Liso V, Albano F, Pastore D, Carluccio P, Mele G, Lamacchia M, et al. Bone marrow aspirate on the 14th day of induction treatment as a prognostic tool in de novo adult acute myeloid leukemia. Haematologica 2000;85:1285-90.  Back to cited text no. 8
Yanada M, Borthakur G, Ravandi F, Bueso-Ramos C, Kantarjian H, Estey E. Kinetics of bone marrow blasts during induction and achievement of complete remission in acute myeloid leukemia. Haematologica 2008;93:1263-5.  Back to cited text no. 9
Hussein K, Jahagirdar B, Gupta P, Burns L, Larsen K, Weisdorf D. Day 14 bone marrow biopsy in predicting complete remission and survival in acute myeloid leukemia. Am J Hematol 2008;83:446-50.  Back to cited text no. 10
Rowe JM, Kim HT, Cassileth PA, Lazarus HM, Litzow MR, Wiernik PH, et al. Adult patients with acute myeloid leukemia who achieve complete remission after 1 or 2 cycles of induction have a similar prognosis: A report on 1980 patients registered to 6 studies conducted by the Eastern Cooperative Oncology Group. Cancer 2010;116:5012-21.  Back to cited text no. 11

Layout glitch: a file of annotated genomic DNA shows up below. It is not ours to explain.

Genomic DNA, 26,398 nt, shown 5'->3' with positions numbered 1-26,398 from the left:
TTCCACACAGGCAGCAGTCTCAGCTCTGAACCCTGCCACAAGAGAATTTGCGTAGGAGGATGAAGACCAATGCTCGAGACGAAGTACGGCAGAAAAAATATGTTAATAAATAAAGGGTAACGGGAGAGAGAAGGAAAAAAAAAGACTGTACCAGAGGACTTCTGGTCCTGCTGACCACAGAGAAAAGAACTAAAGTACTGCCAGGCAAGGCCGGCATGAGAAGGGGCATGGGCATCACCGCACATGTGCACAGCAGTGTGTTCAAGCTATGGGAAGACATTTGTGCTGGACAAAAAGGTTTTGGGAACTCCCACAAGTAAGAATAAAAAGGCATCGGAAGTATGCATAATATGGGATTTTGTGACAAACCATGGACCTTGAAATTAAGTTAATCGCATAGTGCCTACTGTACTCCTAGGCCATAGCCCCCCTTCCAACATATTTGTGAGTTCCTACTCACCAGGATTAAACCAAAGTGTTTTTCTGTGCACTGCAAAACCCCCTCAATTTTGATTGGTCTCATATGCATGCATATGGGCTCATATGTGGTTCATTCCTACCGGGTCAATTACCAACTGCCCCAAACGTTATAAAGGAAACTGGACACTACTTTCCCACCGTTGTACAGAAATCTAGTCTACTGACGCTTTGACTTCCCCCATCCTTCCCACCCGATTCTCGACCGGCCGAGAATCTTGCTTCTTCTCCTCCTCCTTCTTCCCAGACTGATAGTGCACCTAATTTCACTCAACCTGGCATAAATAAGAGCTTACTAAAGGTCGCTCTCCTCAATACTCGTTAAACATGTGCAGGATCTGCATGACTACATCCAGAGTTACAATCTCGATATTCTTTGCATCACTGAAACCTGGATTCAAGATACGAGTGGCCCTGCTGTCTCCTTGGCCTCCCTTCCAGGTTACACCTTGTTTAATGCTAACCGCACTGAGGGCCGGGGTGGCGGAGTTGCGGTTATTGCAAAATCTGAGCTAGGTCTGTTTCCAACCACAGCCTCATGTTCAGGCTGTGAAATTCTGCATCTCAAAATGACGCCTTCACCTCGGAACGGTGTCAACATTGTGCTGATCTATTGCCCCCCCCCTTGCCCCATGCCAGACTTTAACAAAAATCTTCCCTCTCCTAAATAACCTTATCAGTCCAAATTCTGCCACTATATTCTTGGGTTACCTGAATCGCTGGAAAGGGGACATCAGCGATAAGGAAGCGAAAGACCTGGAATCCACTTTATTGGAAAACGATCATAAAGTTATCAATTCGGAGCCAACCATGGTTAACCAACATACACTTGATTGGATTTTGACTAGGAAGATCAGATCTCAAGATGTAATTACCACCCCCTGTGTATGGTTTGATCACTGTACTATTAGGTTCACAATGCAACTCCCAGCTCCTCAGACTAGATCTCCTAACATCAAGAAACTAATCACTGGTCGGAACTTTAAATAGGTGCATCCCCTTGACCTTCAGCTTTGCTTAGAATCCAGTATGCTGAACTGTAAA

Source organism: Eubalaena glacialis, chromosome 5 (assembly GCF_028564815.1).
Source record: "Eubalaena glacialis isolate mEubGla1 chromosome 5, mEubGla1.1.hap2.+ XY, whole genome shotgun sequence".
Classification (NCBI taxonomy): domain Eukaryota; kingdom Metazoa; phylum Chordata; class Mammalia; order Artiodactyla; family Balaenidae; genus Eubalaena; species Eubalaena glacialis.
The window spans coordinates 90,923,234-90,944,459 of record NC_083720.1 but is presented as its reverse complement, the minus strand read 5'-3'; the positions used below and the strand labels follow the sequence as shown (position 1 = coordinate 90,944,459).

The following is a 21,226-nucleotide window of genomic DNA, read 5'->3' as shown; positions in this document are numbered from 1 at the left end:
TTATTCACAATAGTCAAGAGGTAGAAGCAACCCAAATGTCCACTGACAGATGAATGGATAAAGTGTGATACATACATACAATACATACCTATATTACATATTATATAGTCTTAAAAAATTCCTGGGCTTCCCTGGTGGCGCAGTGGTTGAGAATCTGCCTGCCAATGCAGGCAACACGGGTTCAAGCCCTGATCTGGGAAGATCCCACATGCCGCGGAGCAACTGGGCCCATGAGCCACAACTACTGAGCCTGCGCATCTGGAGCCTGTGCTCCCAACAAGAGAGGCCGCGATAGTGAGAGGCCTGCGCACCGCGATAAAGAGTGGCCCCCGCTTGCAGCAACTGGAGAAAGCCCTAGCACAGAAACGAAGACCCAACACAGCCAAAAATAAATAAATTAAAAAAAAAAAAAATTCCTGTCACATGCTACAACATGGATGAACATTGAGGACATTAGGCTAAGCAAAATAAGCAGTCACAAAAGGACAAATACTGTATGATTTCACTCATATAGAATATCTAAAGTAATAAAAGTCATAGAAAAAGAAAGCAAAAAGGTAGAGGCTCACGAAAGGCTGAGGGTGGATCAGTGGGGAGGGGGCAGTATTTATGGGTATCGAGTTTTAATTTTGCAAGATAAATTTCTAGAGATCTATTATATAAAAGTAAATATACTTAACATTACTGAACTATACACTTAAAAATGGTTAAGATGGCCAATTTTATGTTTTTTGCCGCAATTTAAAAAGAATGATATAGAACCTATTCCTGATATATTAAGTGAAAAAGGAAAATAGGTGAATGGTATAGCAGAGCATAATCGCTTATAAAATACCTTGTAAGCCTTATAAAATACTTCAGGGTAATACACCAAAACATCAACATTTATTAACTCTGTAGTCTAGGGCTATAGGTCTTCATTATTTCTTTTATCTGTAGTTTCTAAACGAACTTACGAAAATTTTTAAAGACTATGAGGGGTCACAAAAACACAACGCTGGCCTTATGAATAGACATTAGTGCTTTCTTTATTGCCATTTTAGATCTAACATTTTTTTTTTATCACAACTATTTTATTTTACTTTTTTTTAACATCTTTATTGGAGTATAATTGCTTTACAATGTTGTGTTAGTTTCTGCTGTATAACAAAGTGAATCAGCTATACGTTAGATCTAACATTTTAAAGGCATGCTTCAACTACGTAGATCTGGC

Norkin M, Chang M, An Q, Leather H, Katragadda L, Li Y, et al. A new model to predict remission status in AML patients based on day 14 bone marrow biopsy. Leuk Res 2016;46:69-73.  Back to cited text no. 12
Ofran Y, Leiba R, Ganzel C, Saban R, Gatt M, Ram R, et al. Prospective comparison of early bone marrow evaluation on day 5 versus day 14 of the “3+7” induction regimen for acute myeloid leukemia. Am J Hematol 2015;90:1159-64.  Back to cited text no. 13
Covut F, Gupta D, Pinto R, Dambrosio N, El Jurdi N, Meyerson H, et al. Comparison of Peripheral Blast Clearance and Day 14 Bone Marrow Biopsy in Predicting Remission Status and Survival After 7+3 Induction in Acute Myeloid Leukemia. Clin Lymphoma Myeloma Leuk 2019;19:73-82.  Back to cited text no. 14
Terry CM, Shallis RM, Estey E, Lim SH. Day 14 bone marrow examination in the management of acute myeloid leukemia. Am J Hematol 2017;92:1079-84.  Back to cited text no. 15


  [Table 1], [Table 2], [Table 3]